Tag Archives: Rachael Brownell

Dopefiend Forthcoming from Central Recovery Press in October 2011!

Four Views of a Book Press

I signed a contract with a book publisher!

Dopefiend* is forthcoming from Central Recovery Press in October 2011. I am so excited and pleased.

Central Recovery Press first contacted me in early spring. I signed in late September. In-between was much book publishing drama. It’s nothing like what I imagined. I say that, but I am no longer even sure what I imagined. I just know I agonized over everything.

You always read about these wonderfully talented writers who were poor business people and ended up dying penniless and lonely in some terrible place. I was determined not to let that happen to me. I asked about print runs, wholesale and retail prices, and means of distribution, but the person I worked with—a kind soul from upstate NY named Tom Woll—liked to answer these type questions in general terms. I could never tell if he thought I was somewhat slow or if he was  just trying to protect me from myself.

Probably a little of both.

In the end, I had to reach out to all my writer friends and acquaintances for help. That’s what really turned the tide and helped me understand what was going on. It’s one thing to see yourself as a promising new voice. No matter how many rejections come, you’re always able to shrug it off. Writers get rejected. This is just what we do. In a sense, we’re manufacturing rejection. But being asked to deliver on a vivid and engaging manuscript is another story altogether. I didn’t see it right off, but now I realize I was overwhelmed, intimidated, and mabye even a little frightened.

Fortunately I had a host of writers and friends to rely on for everything from sanity checks to encouragement. Much thanks to: William Bradley, Dinty Moore, Matt Briggs, Rachael Brownell, Diane Diekman, Karna Converse, Carter Jefferson, Grace Skibicki, William Pitt Root, Tom Catton, Ira Sukrungruang, and I am sure a few others who I am forgetting as I write this.

And many thanks to Holly—a wonderfully talented writer in her own right, and my best reader and favorite critic—for putting up with me all summer long and for cleaning out some room in the house where I can write. I realize that I have been offered a wonderful opportunity, one that not many writers get.

Now my job is to write the best book I can produce.

*Dopefiend is the tentative title. I agreed to come up with a new title, but I haven’t found anything I like just yet.

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Rachael Brownell’s Mommy Doesn’t Drink Here Anymore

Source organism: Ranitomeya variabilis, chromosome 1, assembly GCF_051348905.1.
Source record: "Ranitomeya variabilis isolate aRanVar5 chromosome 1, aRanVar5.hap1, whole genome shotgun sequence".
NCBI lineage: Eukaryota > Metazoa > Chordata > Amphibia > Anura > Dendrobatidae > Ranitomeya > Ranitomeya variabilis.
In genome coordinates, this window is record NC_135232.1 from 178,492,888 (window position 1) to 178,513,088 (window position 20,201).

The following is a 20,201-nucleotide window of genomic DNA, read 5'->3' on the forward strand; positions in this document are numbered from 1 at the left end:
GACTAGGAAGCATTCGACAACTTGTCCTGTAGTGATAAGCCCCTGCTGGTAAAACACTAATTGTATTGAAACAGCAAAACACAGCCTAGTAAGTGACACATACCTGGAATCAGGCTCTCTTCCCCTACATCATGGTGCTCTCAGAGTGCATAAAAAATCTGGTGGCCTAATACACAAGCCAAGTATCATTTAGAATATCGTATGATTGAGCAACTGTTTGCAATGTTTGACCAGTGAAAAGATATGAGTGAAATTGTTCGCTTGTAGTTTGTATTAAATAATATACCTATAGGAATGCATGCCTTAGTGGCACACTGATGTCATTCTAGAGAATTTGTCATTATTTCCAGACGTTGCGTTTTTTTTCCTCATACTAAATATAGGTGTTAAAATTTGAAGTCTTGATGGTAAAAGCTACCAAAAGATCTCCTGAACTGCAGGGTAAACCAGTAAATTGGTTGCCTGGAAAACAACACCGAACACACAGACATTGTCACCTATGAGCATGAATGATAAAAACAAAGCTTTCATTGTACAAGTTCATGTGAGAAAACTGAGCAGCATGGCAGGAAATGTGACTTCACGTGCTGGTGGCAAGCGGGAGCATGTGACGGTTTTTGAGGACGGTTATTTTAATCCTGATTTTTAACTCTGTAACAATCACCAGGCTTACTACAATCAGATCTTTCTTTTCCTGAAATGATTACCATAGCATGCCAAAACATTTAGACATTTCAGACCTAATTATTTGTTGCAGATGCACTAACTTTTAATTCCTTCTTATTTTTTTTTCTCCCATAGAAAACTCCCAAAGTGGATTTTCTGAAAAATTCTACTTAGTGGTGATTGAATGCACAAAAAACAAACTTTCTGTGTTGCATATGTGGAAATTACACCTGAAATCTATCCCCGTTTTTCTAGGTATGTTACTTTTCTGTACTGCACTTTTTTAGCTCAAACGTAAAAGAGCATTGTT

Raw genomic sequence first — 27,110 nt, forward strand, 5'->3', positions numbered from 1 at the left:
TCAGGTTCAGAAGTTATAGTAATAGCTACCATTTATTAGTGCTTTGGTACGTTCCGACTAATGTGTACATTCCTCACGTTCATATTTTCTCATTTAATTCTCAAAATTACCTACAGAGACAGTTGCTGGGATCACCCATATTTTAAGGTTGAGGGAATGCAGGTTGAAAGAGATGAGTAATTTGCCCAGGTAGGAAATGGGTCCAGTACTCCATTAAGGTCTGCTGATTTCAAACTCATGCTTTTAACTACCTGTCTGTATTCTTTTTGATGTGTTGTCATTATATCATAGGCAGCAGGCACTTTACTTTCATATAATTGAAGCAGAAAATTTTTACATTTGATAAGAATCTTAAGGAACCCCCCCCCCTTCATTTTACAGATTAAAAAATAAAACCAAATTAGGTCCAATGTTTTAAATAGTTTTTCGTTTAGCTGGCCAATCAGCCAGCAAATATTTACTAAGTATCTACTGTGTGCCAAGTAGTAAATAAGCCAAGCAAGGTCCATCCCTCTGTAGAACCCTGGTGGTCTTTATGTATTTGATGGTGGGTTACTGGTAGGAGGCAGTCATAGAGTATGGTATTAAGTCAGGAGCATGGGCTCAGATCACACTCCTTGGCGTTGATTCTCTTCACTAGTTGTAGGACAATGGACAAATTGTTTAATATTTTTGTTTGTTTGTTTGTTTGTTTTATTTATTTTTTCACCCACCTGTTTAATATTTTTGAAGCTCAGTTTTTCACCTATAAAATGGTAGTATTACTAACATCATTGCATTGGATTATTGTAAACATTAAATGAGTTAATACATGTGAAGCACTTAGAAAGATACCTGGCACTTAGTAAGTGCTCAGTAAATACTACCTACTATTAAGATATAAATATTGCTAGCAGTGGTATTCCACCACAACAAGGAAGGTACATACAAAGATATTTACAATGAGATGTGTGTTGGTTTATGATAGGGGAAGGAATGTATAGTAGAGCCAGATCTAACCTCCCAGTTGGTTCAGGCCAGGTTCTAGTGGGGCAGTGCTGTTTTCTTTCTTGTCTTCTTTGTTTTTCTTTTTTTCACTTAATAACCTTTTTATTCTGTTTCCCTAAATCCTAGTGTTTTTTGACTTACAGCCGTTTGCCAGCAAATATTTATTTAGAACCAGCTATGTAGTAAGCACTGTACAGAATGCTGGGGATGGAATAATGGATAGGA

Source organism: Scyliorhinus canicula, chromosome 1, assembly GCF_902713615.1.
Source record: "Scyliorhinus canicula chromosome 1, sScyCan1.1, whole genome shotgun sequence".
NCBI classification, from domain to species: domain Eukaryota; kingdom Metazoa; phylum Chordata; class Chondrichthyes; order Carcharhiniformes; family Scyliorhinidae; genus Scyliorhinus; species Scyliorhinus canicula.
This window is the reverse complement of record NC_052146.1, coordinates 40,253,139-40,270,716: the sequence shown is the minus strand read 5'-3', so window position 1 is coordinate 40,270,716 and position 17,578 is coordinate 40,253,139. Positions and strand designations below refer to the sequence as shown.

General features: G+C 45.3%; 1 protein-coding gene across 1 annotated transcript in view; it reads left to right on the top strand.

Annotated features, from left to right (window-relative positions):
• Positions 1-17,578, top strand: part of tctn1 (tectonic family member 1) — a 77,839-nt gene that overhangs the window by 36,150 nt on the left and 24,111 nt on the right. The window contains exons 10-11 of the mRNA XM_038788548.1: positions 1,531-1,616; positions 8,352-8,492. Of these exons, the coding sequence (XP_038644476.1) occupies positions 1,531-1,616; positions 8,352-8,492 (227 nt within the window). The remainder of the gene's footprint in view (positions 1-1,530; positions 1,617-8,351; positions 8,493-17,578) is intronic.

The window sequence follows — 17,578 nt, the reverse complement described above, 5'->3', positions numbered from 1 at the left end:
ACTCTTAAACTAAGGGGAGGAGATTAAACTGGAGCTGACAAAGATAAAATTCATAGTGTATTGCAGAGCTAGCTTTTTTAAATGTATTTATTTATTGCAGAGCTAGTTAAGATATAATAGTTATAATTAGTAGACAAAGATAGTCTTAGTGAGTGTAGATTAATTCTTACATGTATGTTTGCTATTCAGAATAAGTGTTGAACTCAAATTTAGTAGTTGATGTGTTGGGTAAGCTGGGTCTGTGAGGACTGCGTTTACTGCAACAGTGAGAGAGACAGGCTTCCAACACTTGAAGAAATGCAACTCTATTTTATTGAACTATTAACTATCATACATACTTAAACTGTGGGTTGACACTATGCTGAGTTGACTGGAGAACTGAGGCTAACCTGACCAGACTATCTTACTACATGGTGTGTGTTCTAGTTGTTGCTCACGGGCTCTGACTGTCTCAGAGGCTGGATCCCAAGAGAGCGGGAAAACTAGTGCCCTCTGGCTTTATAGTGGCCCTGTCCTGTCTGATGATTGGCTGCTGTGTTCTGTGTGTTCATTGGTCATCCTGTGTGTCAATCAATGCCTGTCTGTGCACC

mama-no-drink-here-no-mo-yo

I’ve done a ton of summer reading that I probably won’t ever find time to write about (especially since it’s Nov), but I wanted to push Rachael Brownell’s debut memoir to the top of the list. I loved it. I watch for recovery memoirs, but had no idea about Ms Brownell or her book until I found a small stack of Mommy Doesn’t Drink Here Anymore at one of the big independent book stores in Bellingham.

I am glad I found it.

A fast paced romp through the first year of sobriety, it’s a pretty quick read. Brownell knows how to tell a story. At the end of an early chapter, I found myself astonished at the lengths she was willing to go to carve out a safe place for herself and her children. I don’t want to spoil it, but Brownell is one of those indomitable people whose presence just leaps off the page. Motherhood triggers her descent into alcoholism, although this isn’t a sordid tale by any standard. She used crisp white wine to unwind in the evenings, until eventually she felt the wine had her.

This memoir is notable for its realistic focus on recovery in 12-Step programs. Most recovery memoirs include an obligatory mention of attendance at some sort 12-Step meeting. Some offer critiques of 12-Step programs, while others offer breathless details about the anonymous lives the author finds there. Most of the time I get the impression that the meetings weren’t all that important to the story. Certainly attendance at 12-Step meetings isn’t the only way to get sober. But I always feel a little skeptical about recovery stories where the addicted person’s salvation comes through the love of a good man or woman.

Mommy Doesn’t Drink Here Anymore isn’t like that at all. It’s not a testimonial, but more like a celebration of 12-Step recovery, as told through the eyes of a grateful newcomer, who is charmed and appalled in equal parts by what she finds in meetings: the 12-Step lingo, the corny slogans, and the member’s oft stated reliance on a Higher Power.

Read it. You won’t be disappointed.

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